SUMMIT One Vanderbilt, day and night

When One Vanderbilt, a commercial office building next to Grand Central Terminal in midtown Manhattan, was completed, it soared to 1,401 feet and became one of the tallest 30 buildings in the world. So – of course they had to create a public observation area! But, with the icons like the Empire State Building and Top of the Rock, and newer competitors like One World Trade and The Edge at Hudson Yards, certainly the developers realized they needed to do something a little different when they opened last month. Having been twice, once during daylight and once after sunset, I can affirm that they succeeded in doing just that with SUMMIT at One Vanderbilt.

To get there, enter just to the east of the Grand Concourse at Grand Central Station. At this point (November 2021), there is a vaccination check before seeing a brief film and getting booties to cover your shoes (the reason for that becomes pretty clear once at the observation area). After scanning your tickets, you have two photos taken – one of your group as well as an individual photo of each. All digital photos are linked to a wristband with a QR code that you wear while experiencing SUMMIT.

You go up to the 91st floor in a very fast elevator, and immediately see what is different about SUMMIT once you walk onto the first observation floor. There are floor to ceiling windows and you walk on mirrors (when you reserve, they do recommend that you not wear a skirt, for pretty obvious reasons!). The experience of seeing up and down, seemingly endlessly, is striking.

And what can you see? First is a picture-perfect view of the Empire State Building to the south, and much farther south, One World Trade at a distance. To the east, you look DOWN (a bit disconcerting!) onto the Chrysler Building, and to the west you can look down onto the New York Public Library and the skating rink in Bryant Park, over Times Square, and toward Hudson Yards. To the north, you see Central Park and the super-talls on Billionaire’s Row. You can see the Statue of Liberty, and every bridge, from the Verrazzano-Narrows to the George Washington.

And for bonus activities, there is a room with Yayoi Kusana’s Clouds sculptures, a place to get your picture taken stepping out over the side of the building onto clear glass, with clear glass all around you (called, natch, Levitation), and a very trippy room filled with floating silver mylar globes called Air by Kenzo Digital (see some videos of what that is like here).

When you go up one more level, you can see down to the people entering on the mirrored floor in addition to seeing the views from one level up.

One more level up has a Danny Meyer cafe as well as an outdoor observation deck with clear barriers but open to the sky above.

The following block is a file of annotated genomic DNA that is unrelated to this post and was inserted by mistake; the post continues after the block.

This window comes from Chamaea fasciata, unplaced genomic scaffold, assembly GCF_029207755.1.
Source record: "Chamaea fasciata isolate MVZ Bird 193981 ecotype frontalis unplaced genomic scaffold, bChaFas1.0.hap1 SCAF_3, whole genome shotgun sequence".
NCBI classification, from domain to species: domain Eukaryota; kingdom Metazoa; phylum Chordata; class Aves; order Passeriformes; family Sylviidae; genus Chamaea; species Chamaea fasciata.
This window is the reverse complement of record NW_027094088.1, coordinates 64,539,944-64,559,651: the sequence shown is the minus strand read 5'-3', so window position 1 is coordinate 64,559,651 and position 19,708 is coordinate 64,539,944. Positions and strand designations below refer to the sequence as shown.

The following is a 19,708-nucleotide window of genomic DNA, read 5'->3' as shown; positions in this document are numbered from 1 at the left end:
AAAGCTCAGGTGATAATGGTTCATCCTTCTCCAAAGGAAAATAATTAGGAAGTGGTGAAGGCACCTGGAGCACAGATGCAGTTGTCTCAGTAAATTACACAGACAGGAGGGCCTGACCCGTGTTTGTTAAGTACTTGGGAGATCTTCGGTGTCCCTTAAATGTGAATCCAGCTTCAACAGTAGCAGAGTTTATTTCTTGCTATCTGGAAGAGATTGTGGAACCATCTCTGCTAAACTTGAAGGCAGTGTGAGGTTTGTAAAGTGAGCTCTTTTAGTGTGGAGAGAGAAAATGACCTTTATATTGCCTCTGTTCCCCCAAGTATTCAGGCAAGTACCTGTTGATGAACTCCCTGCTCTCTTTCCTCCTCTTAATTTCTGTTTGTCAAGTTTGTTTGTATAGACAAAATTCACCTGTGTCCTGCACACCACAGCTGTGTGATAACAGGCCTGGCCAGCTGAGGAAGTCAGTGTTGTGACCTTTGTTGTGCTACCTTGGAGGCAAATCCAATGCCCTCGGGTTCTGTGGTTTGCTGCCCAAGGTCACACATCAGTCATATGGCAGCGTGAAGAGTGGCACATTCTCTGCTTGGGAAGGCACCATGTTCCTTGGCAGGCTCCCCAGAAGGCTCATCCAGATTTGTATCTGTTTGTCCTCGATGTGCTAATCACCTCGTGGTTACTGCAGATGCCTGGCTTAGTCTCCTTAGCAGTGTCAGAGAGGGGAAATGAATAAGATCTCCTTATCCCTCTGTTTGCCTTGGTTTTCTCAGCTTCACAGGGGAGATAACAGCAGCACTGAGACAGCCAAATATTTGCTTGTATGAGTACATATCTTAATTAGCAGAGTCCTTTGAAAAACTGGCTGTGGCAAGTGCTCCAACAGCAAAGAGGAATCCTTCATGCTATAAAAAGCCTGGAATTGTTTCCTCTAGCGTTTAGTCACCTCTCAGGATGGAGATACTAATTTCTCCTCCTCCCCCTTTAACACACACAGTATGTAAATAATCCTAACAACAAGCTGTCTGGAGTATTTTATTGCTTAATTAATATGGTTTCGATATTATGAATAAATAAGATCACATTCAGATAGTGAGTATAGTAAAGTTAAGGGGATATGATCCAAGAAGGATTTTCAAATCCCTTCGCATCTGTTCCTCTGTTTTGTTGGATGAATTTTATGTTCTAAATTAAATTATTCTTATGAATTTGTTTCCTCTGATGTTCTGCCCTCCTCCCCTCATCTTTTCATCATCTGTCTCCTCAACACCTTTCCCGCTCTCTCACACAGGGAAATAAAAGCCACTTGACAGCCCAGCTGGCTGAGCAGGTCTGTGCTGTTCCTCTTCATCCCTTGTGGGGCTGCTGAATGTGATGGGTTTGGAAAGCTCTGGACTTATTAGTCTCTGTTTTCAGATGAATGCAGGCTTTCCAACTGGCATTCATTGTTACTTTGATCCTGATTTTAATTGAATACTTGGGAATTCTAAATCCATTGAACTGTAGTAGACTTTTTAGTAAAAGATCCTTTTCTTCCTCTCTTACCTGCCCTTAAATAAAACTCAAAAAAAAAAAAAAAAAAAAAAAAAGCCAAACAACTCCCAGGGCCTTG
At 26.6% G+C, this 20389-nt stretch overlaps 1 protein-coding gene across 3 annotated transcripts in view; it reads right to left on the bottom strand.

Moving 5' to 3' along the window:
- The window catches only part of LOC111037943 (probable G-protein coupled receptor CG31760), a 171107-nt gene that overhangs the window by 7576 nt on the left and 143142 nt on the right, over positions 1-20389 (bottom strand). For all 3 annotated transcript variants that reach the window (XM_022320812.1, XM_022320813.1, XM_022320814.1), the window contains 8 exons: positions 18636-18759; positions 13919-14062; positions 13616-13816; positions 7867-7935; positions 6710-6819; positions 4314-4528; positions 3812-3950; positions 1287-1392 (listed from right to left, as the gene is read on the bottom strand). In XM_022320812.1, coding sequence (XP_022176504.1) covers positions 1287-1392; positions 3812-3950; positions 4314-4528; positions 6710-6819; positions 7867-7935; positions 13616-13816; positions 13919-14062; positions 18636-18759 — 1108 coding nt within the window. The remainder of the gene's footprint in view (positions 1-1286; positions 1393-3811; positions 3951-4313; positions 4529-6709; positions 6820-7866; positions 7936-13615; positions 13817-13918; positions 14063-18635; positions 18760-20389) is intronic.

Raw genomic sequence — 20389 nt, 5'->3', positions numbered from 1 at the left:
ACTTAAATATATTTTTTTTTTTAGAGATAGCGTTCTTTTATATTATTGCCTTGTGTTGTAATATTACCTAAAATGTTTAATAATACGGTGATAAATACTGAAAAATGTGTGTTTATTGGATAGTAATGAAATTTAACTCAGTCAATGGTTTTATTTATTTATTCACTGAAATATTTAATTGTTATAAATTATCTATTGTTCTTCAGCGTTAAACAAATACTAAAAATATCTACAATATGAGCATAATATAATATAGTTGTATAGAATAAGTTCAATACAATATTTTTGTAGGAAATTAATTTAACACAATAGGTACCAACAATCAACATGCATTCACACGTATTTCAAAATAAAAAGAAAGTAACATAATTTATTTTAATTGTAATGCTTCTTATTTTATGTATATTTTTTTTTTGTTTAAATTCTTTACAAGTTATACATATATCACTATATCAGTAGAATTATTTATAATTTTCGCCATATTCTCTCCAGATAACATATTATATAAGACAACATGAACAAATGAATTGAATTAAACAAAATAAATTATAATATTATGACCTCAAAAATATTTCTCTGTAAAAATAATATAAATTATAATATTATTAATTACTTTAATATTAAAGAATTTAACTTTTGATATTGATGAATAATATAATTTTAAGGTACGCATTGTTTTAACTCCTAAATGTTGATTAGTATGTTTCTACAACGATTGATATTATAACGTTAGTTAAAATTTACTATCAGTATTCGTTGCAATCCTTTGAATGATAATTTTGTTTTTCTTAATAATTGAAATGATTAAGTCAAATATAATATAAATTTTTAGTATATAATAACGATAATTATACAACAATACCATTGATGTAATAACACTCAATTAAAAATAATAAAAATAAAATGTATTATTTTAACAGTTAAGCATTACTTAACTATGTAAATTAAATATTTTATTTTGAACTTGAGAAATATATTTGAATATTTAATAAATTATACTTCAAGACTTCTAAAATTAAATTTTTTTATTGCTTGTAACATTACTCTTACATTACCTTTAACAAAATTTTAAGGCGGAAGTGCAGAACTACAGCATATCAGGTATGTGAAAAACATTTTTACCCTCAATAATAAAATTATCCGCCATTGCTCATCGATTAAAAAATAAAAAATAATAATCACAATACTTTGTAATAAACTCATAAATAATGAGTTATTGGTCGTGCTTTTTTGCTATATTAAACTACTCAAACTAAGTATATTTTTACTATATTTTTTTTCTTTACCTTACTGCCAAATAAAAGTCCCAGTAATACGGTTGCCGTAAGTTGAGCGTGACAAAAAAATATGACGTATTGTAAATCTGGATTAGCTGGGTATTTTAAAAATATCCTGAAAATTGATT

Of course there is a gift shop!

But what is it like at night, and with the Ascent elevator and enjoying a signature Danny Meyer cocktail? I was back two weeks later for the entire experience.

I found the experience to be much more exciting and beautiful at night, so much so that I feel just posting some full-sized photos is enough to make my point.

I mean, a full moon didn’t hurt! Also, this time I was able to catch my face in the clouds (below), triggered by scanning your wristband and linking the individual photo you took earlier to a moving cloudscape in one of the rooms.

But what of the Ascent elevator? See above, for an extra price, you can stand in a clear glass elevator perched on the side of One Vanderbilt, go up even higher, have 90 seconds to take photos, and come back down. There is an enhanced ticket that you can get that includes the experience, the Ascent elevator, and a Danny Meyer cocktail (menu seen in a photo collage above). Did I enjoy the cocktail (I got the margarita) – of course, it was delicious! But do I think you necessarily need to pay for the Ascent plus cocktail to enjoy yourself? No – if you need to save a little money, just do Summit without any add-ons. Speaking of cost, tickets cost more at night than during daylight, with an extra surcharge for sunset times. There is a $5 per ticket discount for NYC residents. Find out more here.

I read a review of SUMMIT recently in Curbed (read it here) that called it “a ridiculous experience” and said it can’t replace enjoying NYC from ground level. Frankly, I think that misses the point. Of course the quintessential way to experience the city is to walk it (my first post was about just that). That doesn’t mean that it isn’t also tremendously enjoyable and exciting to see the city in a different way – and SUMMIT is a very different experience. Whether you are a New Yorker looking for a fun new sensory trip, or a visitor wanting to add to the ways NYC can wow you, I don’t think you will be disappointed if you decide to give SUMMIT a try.

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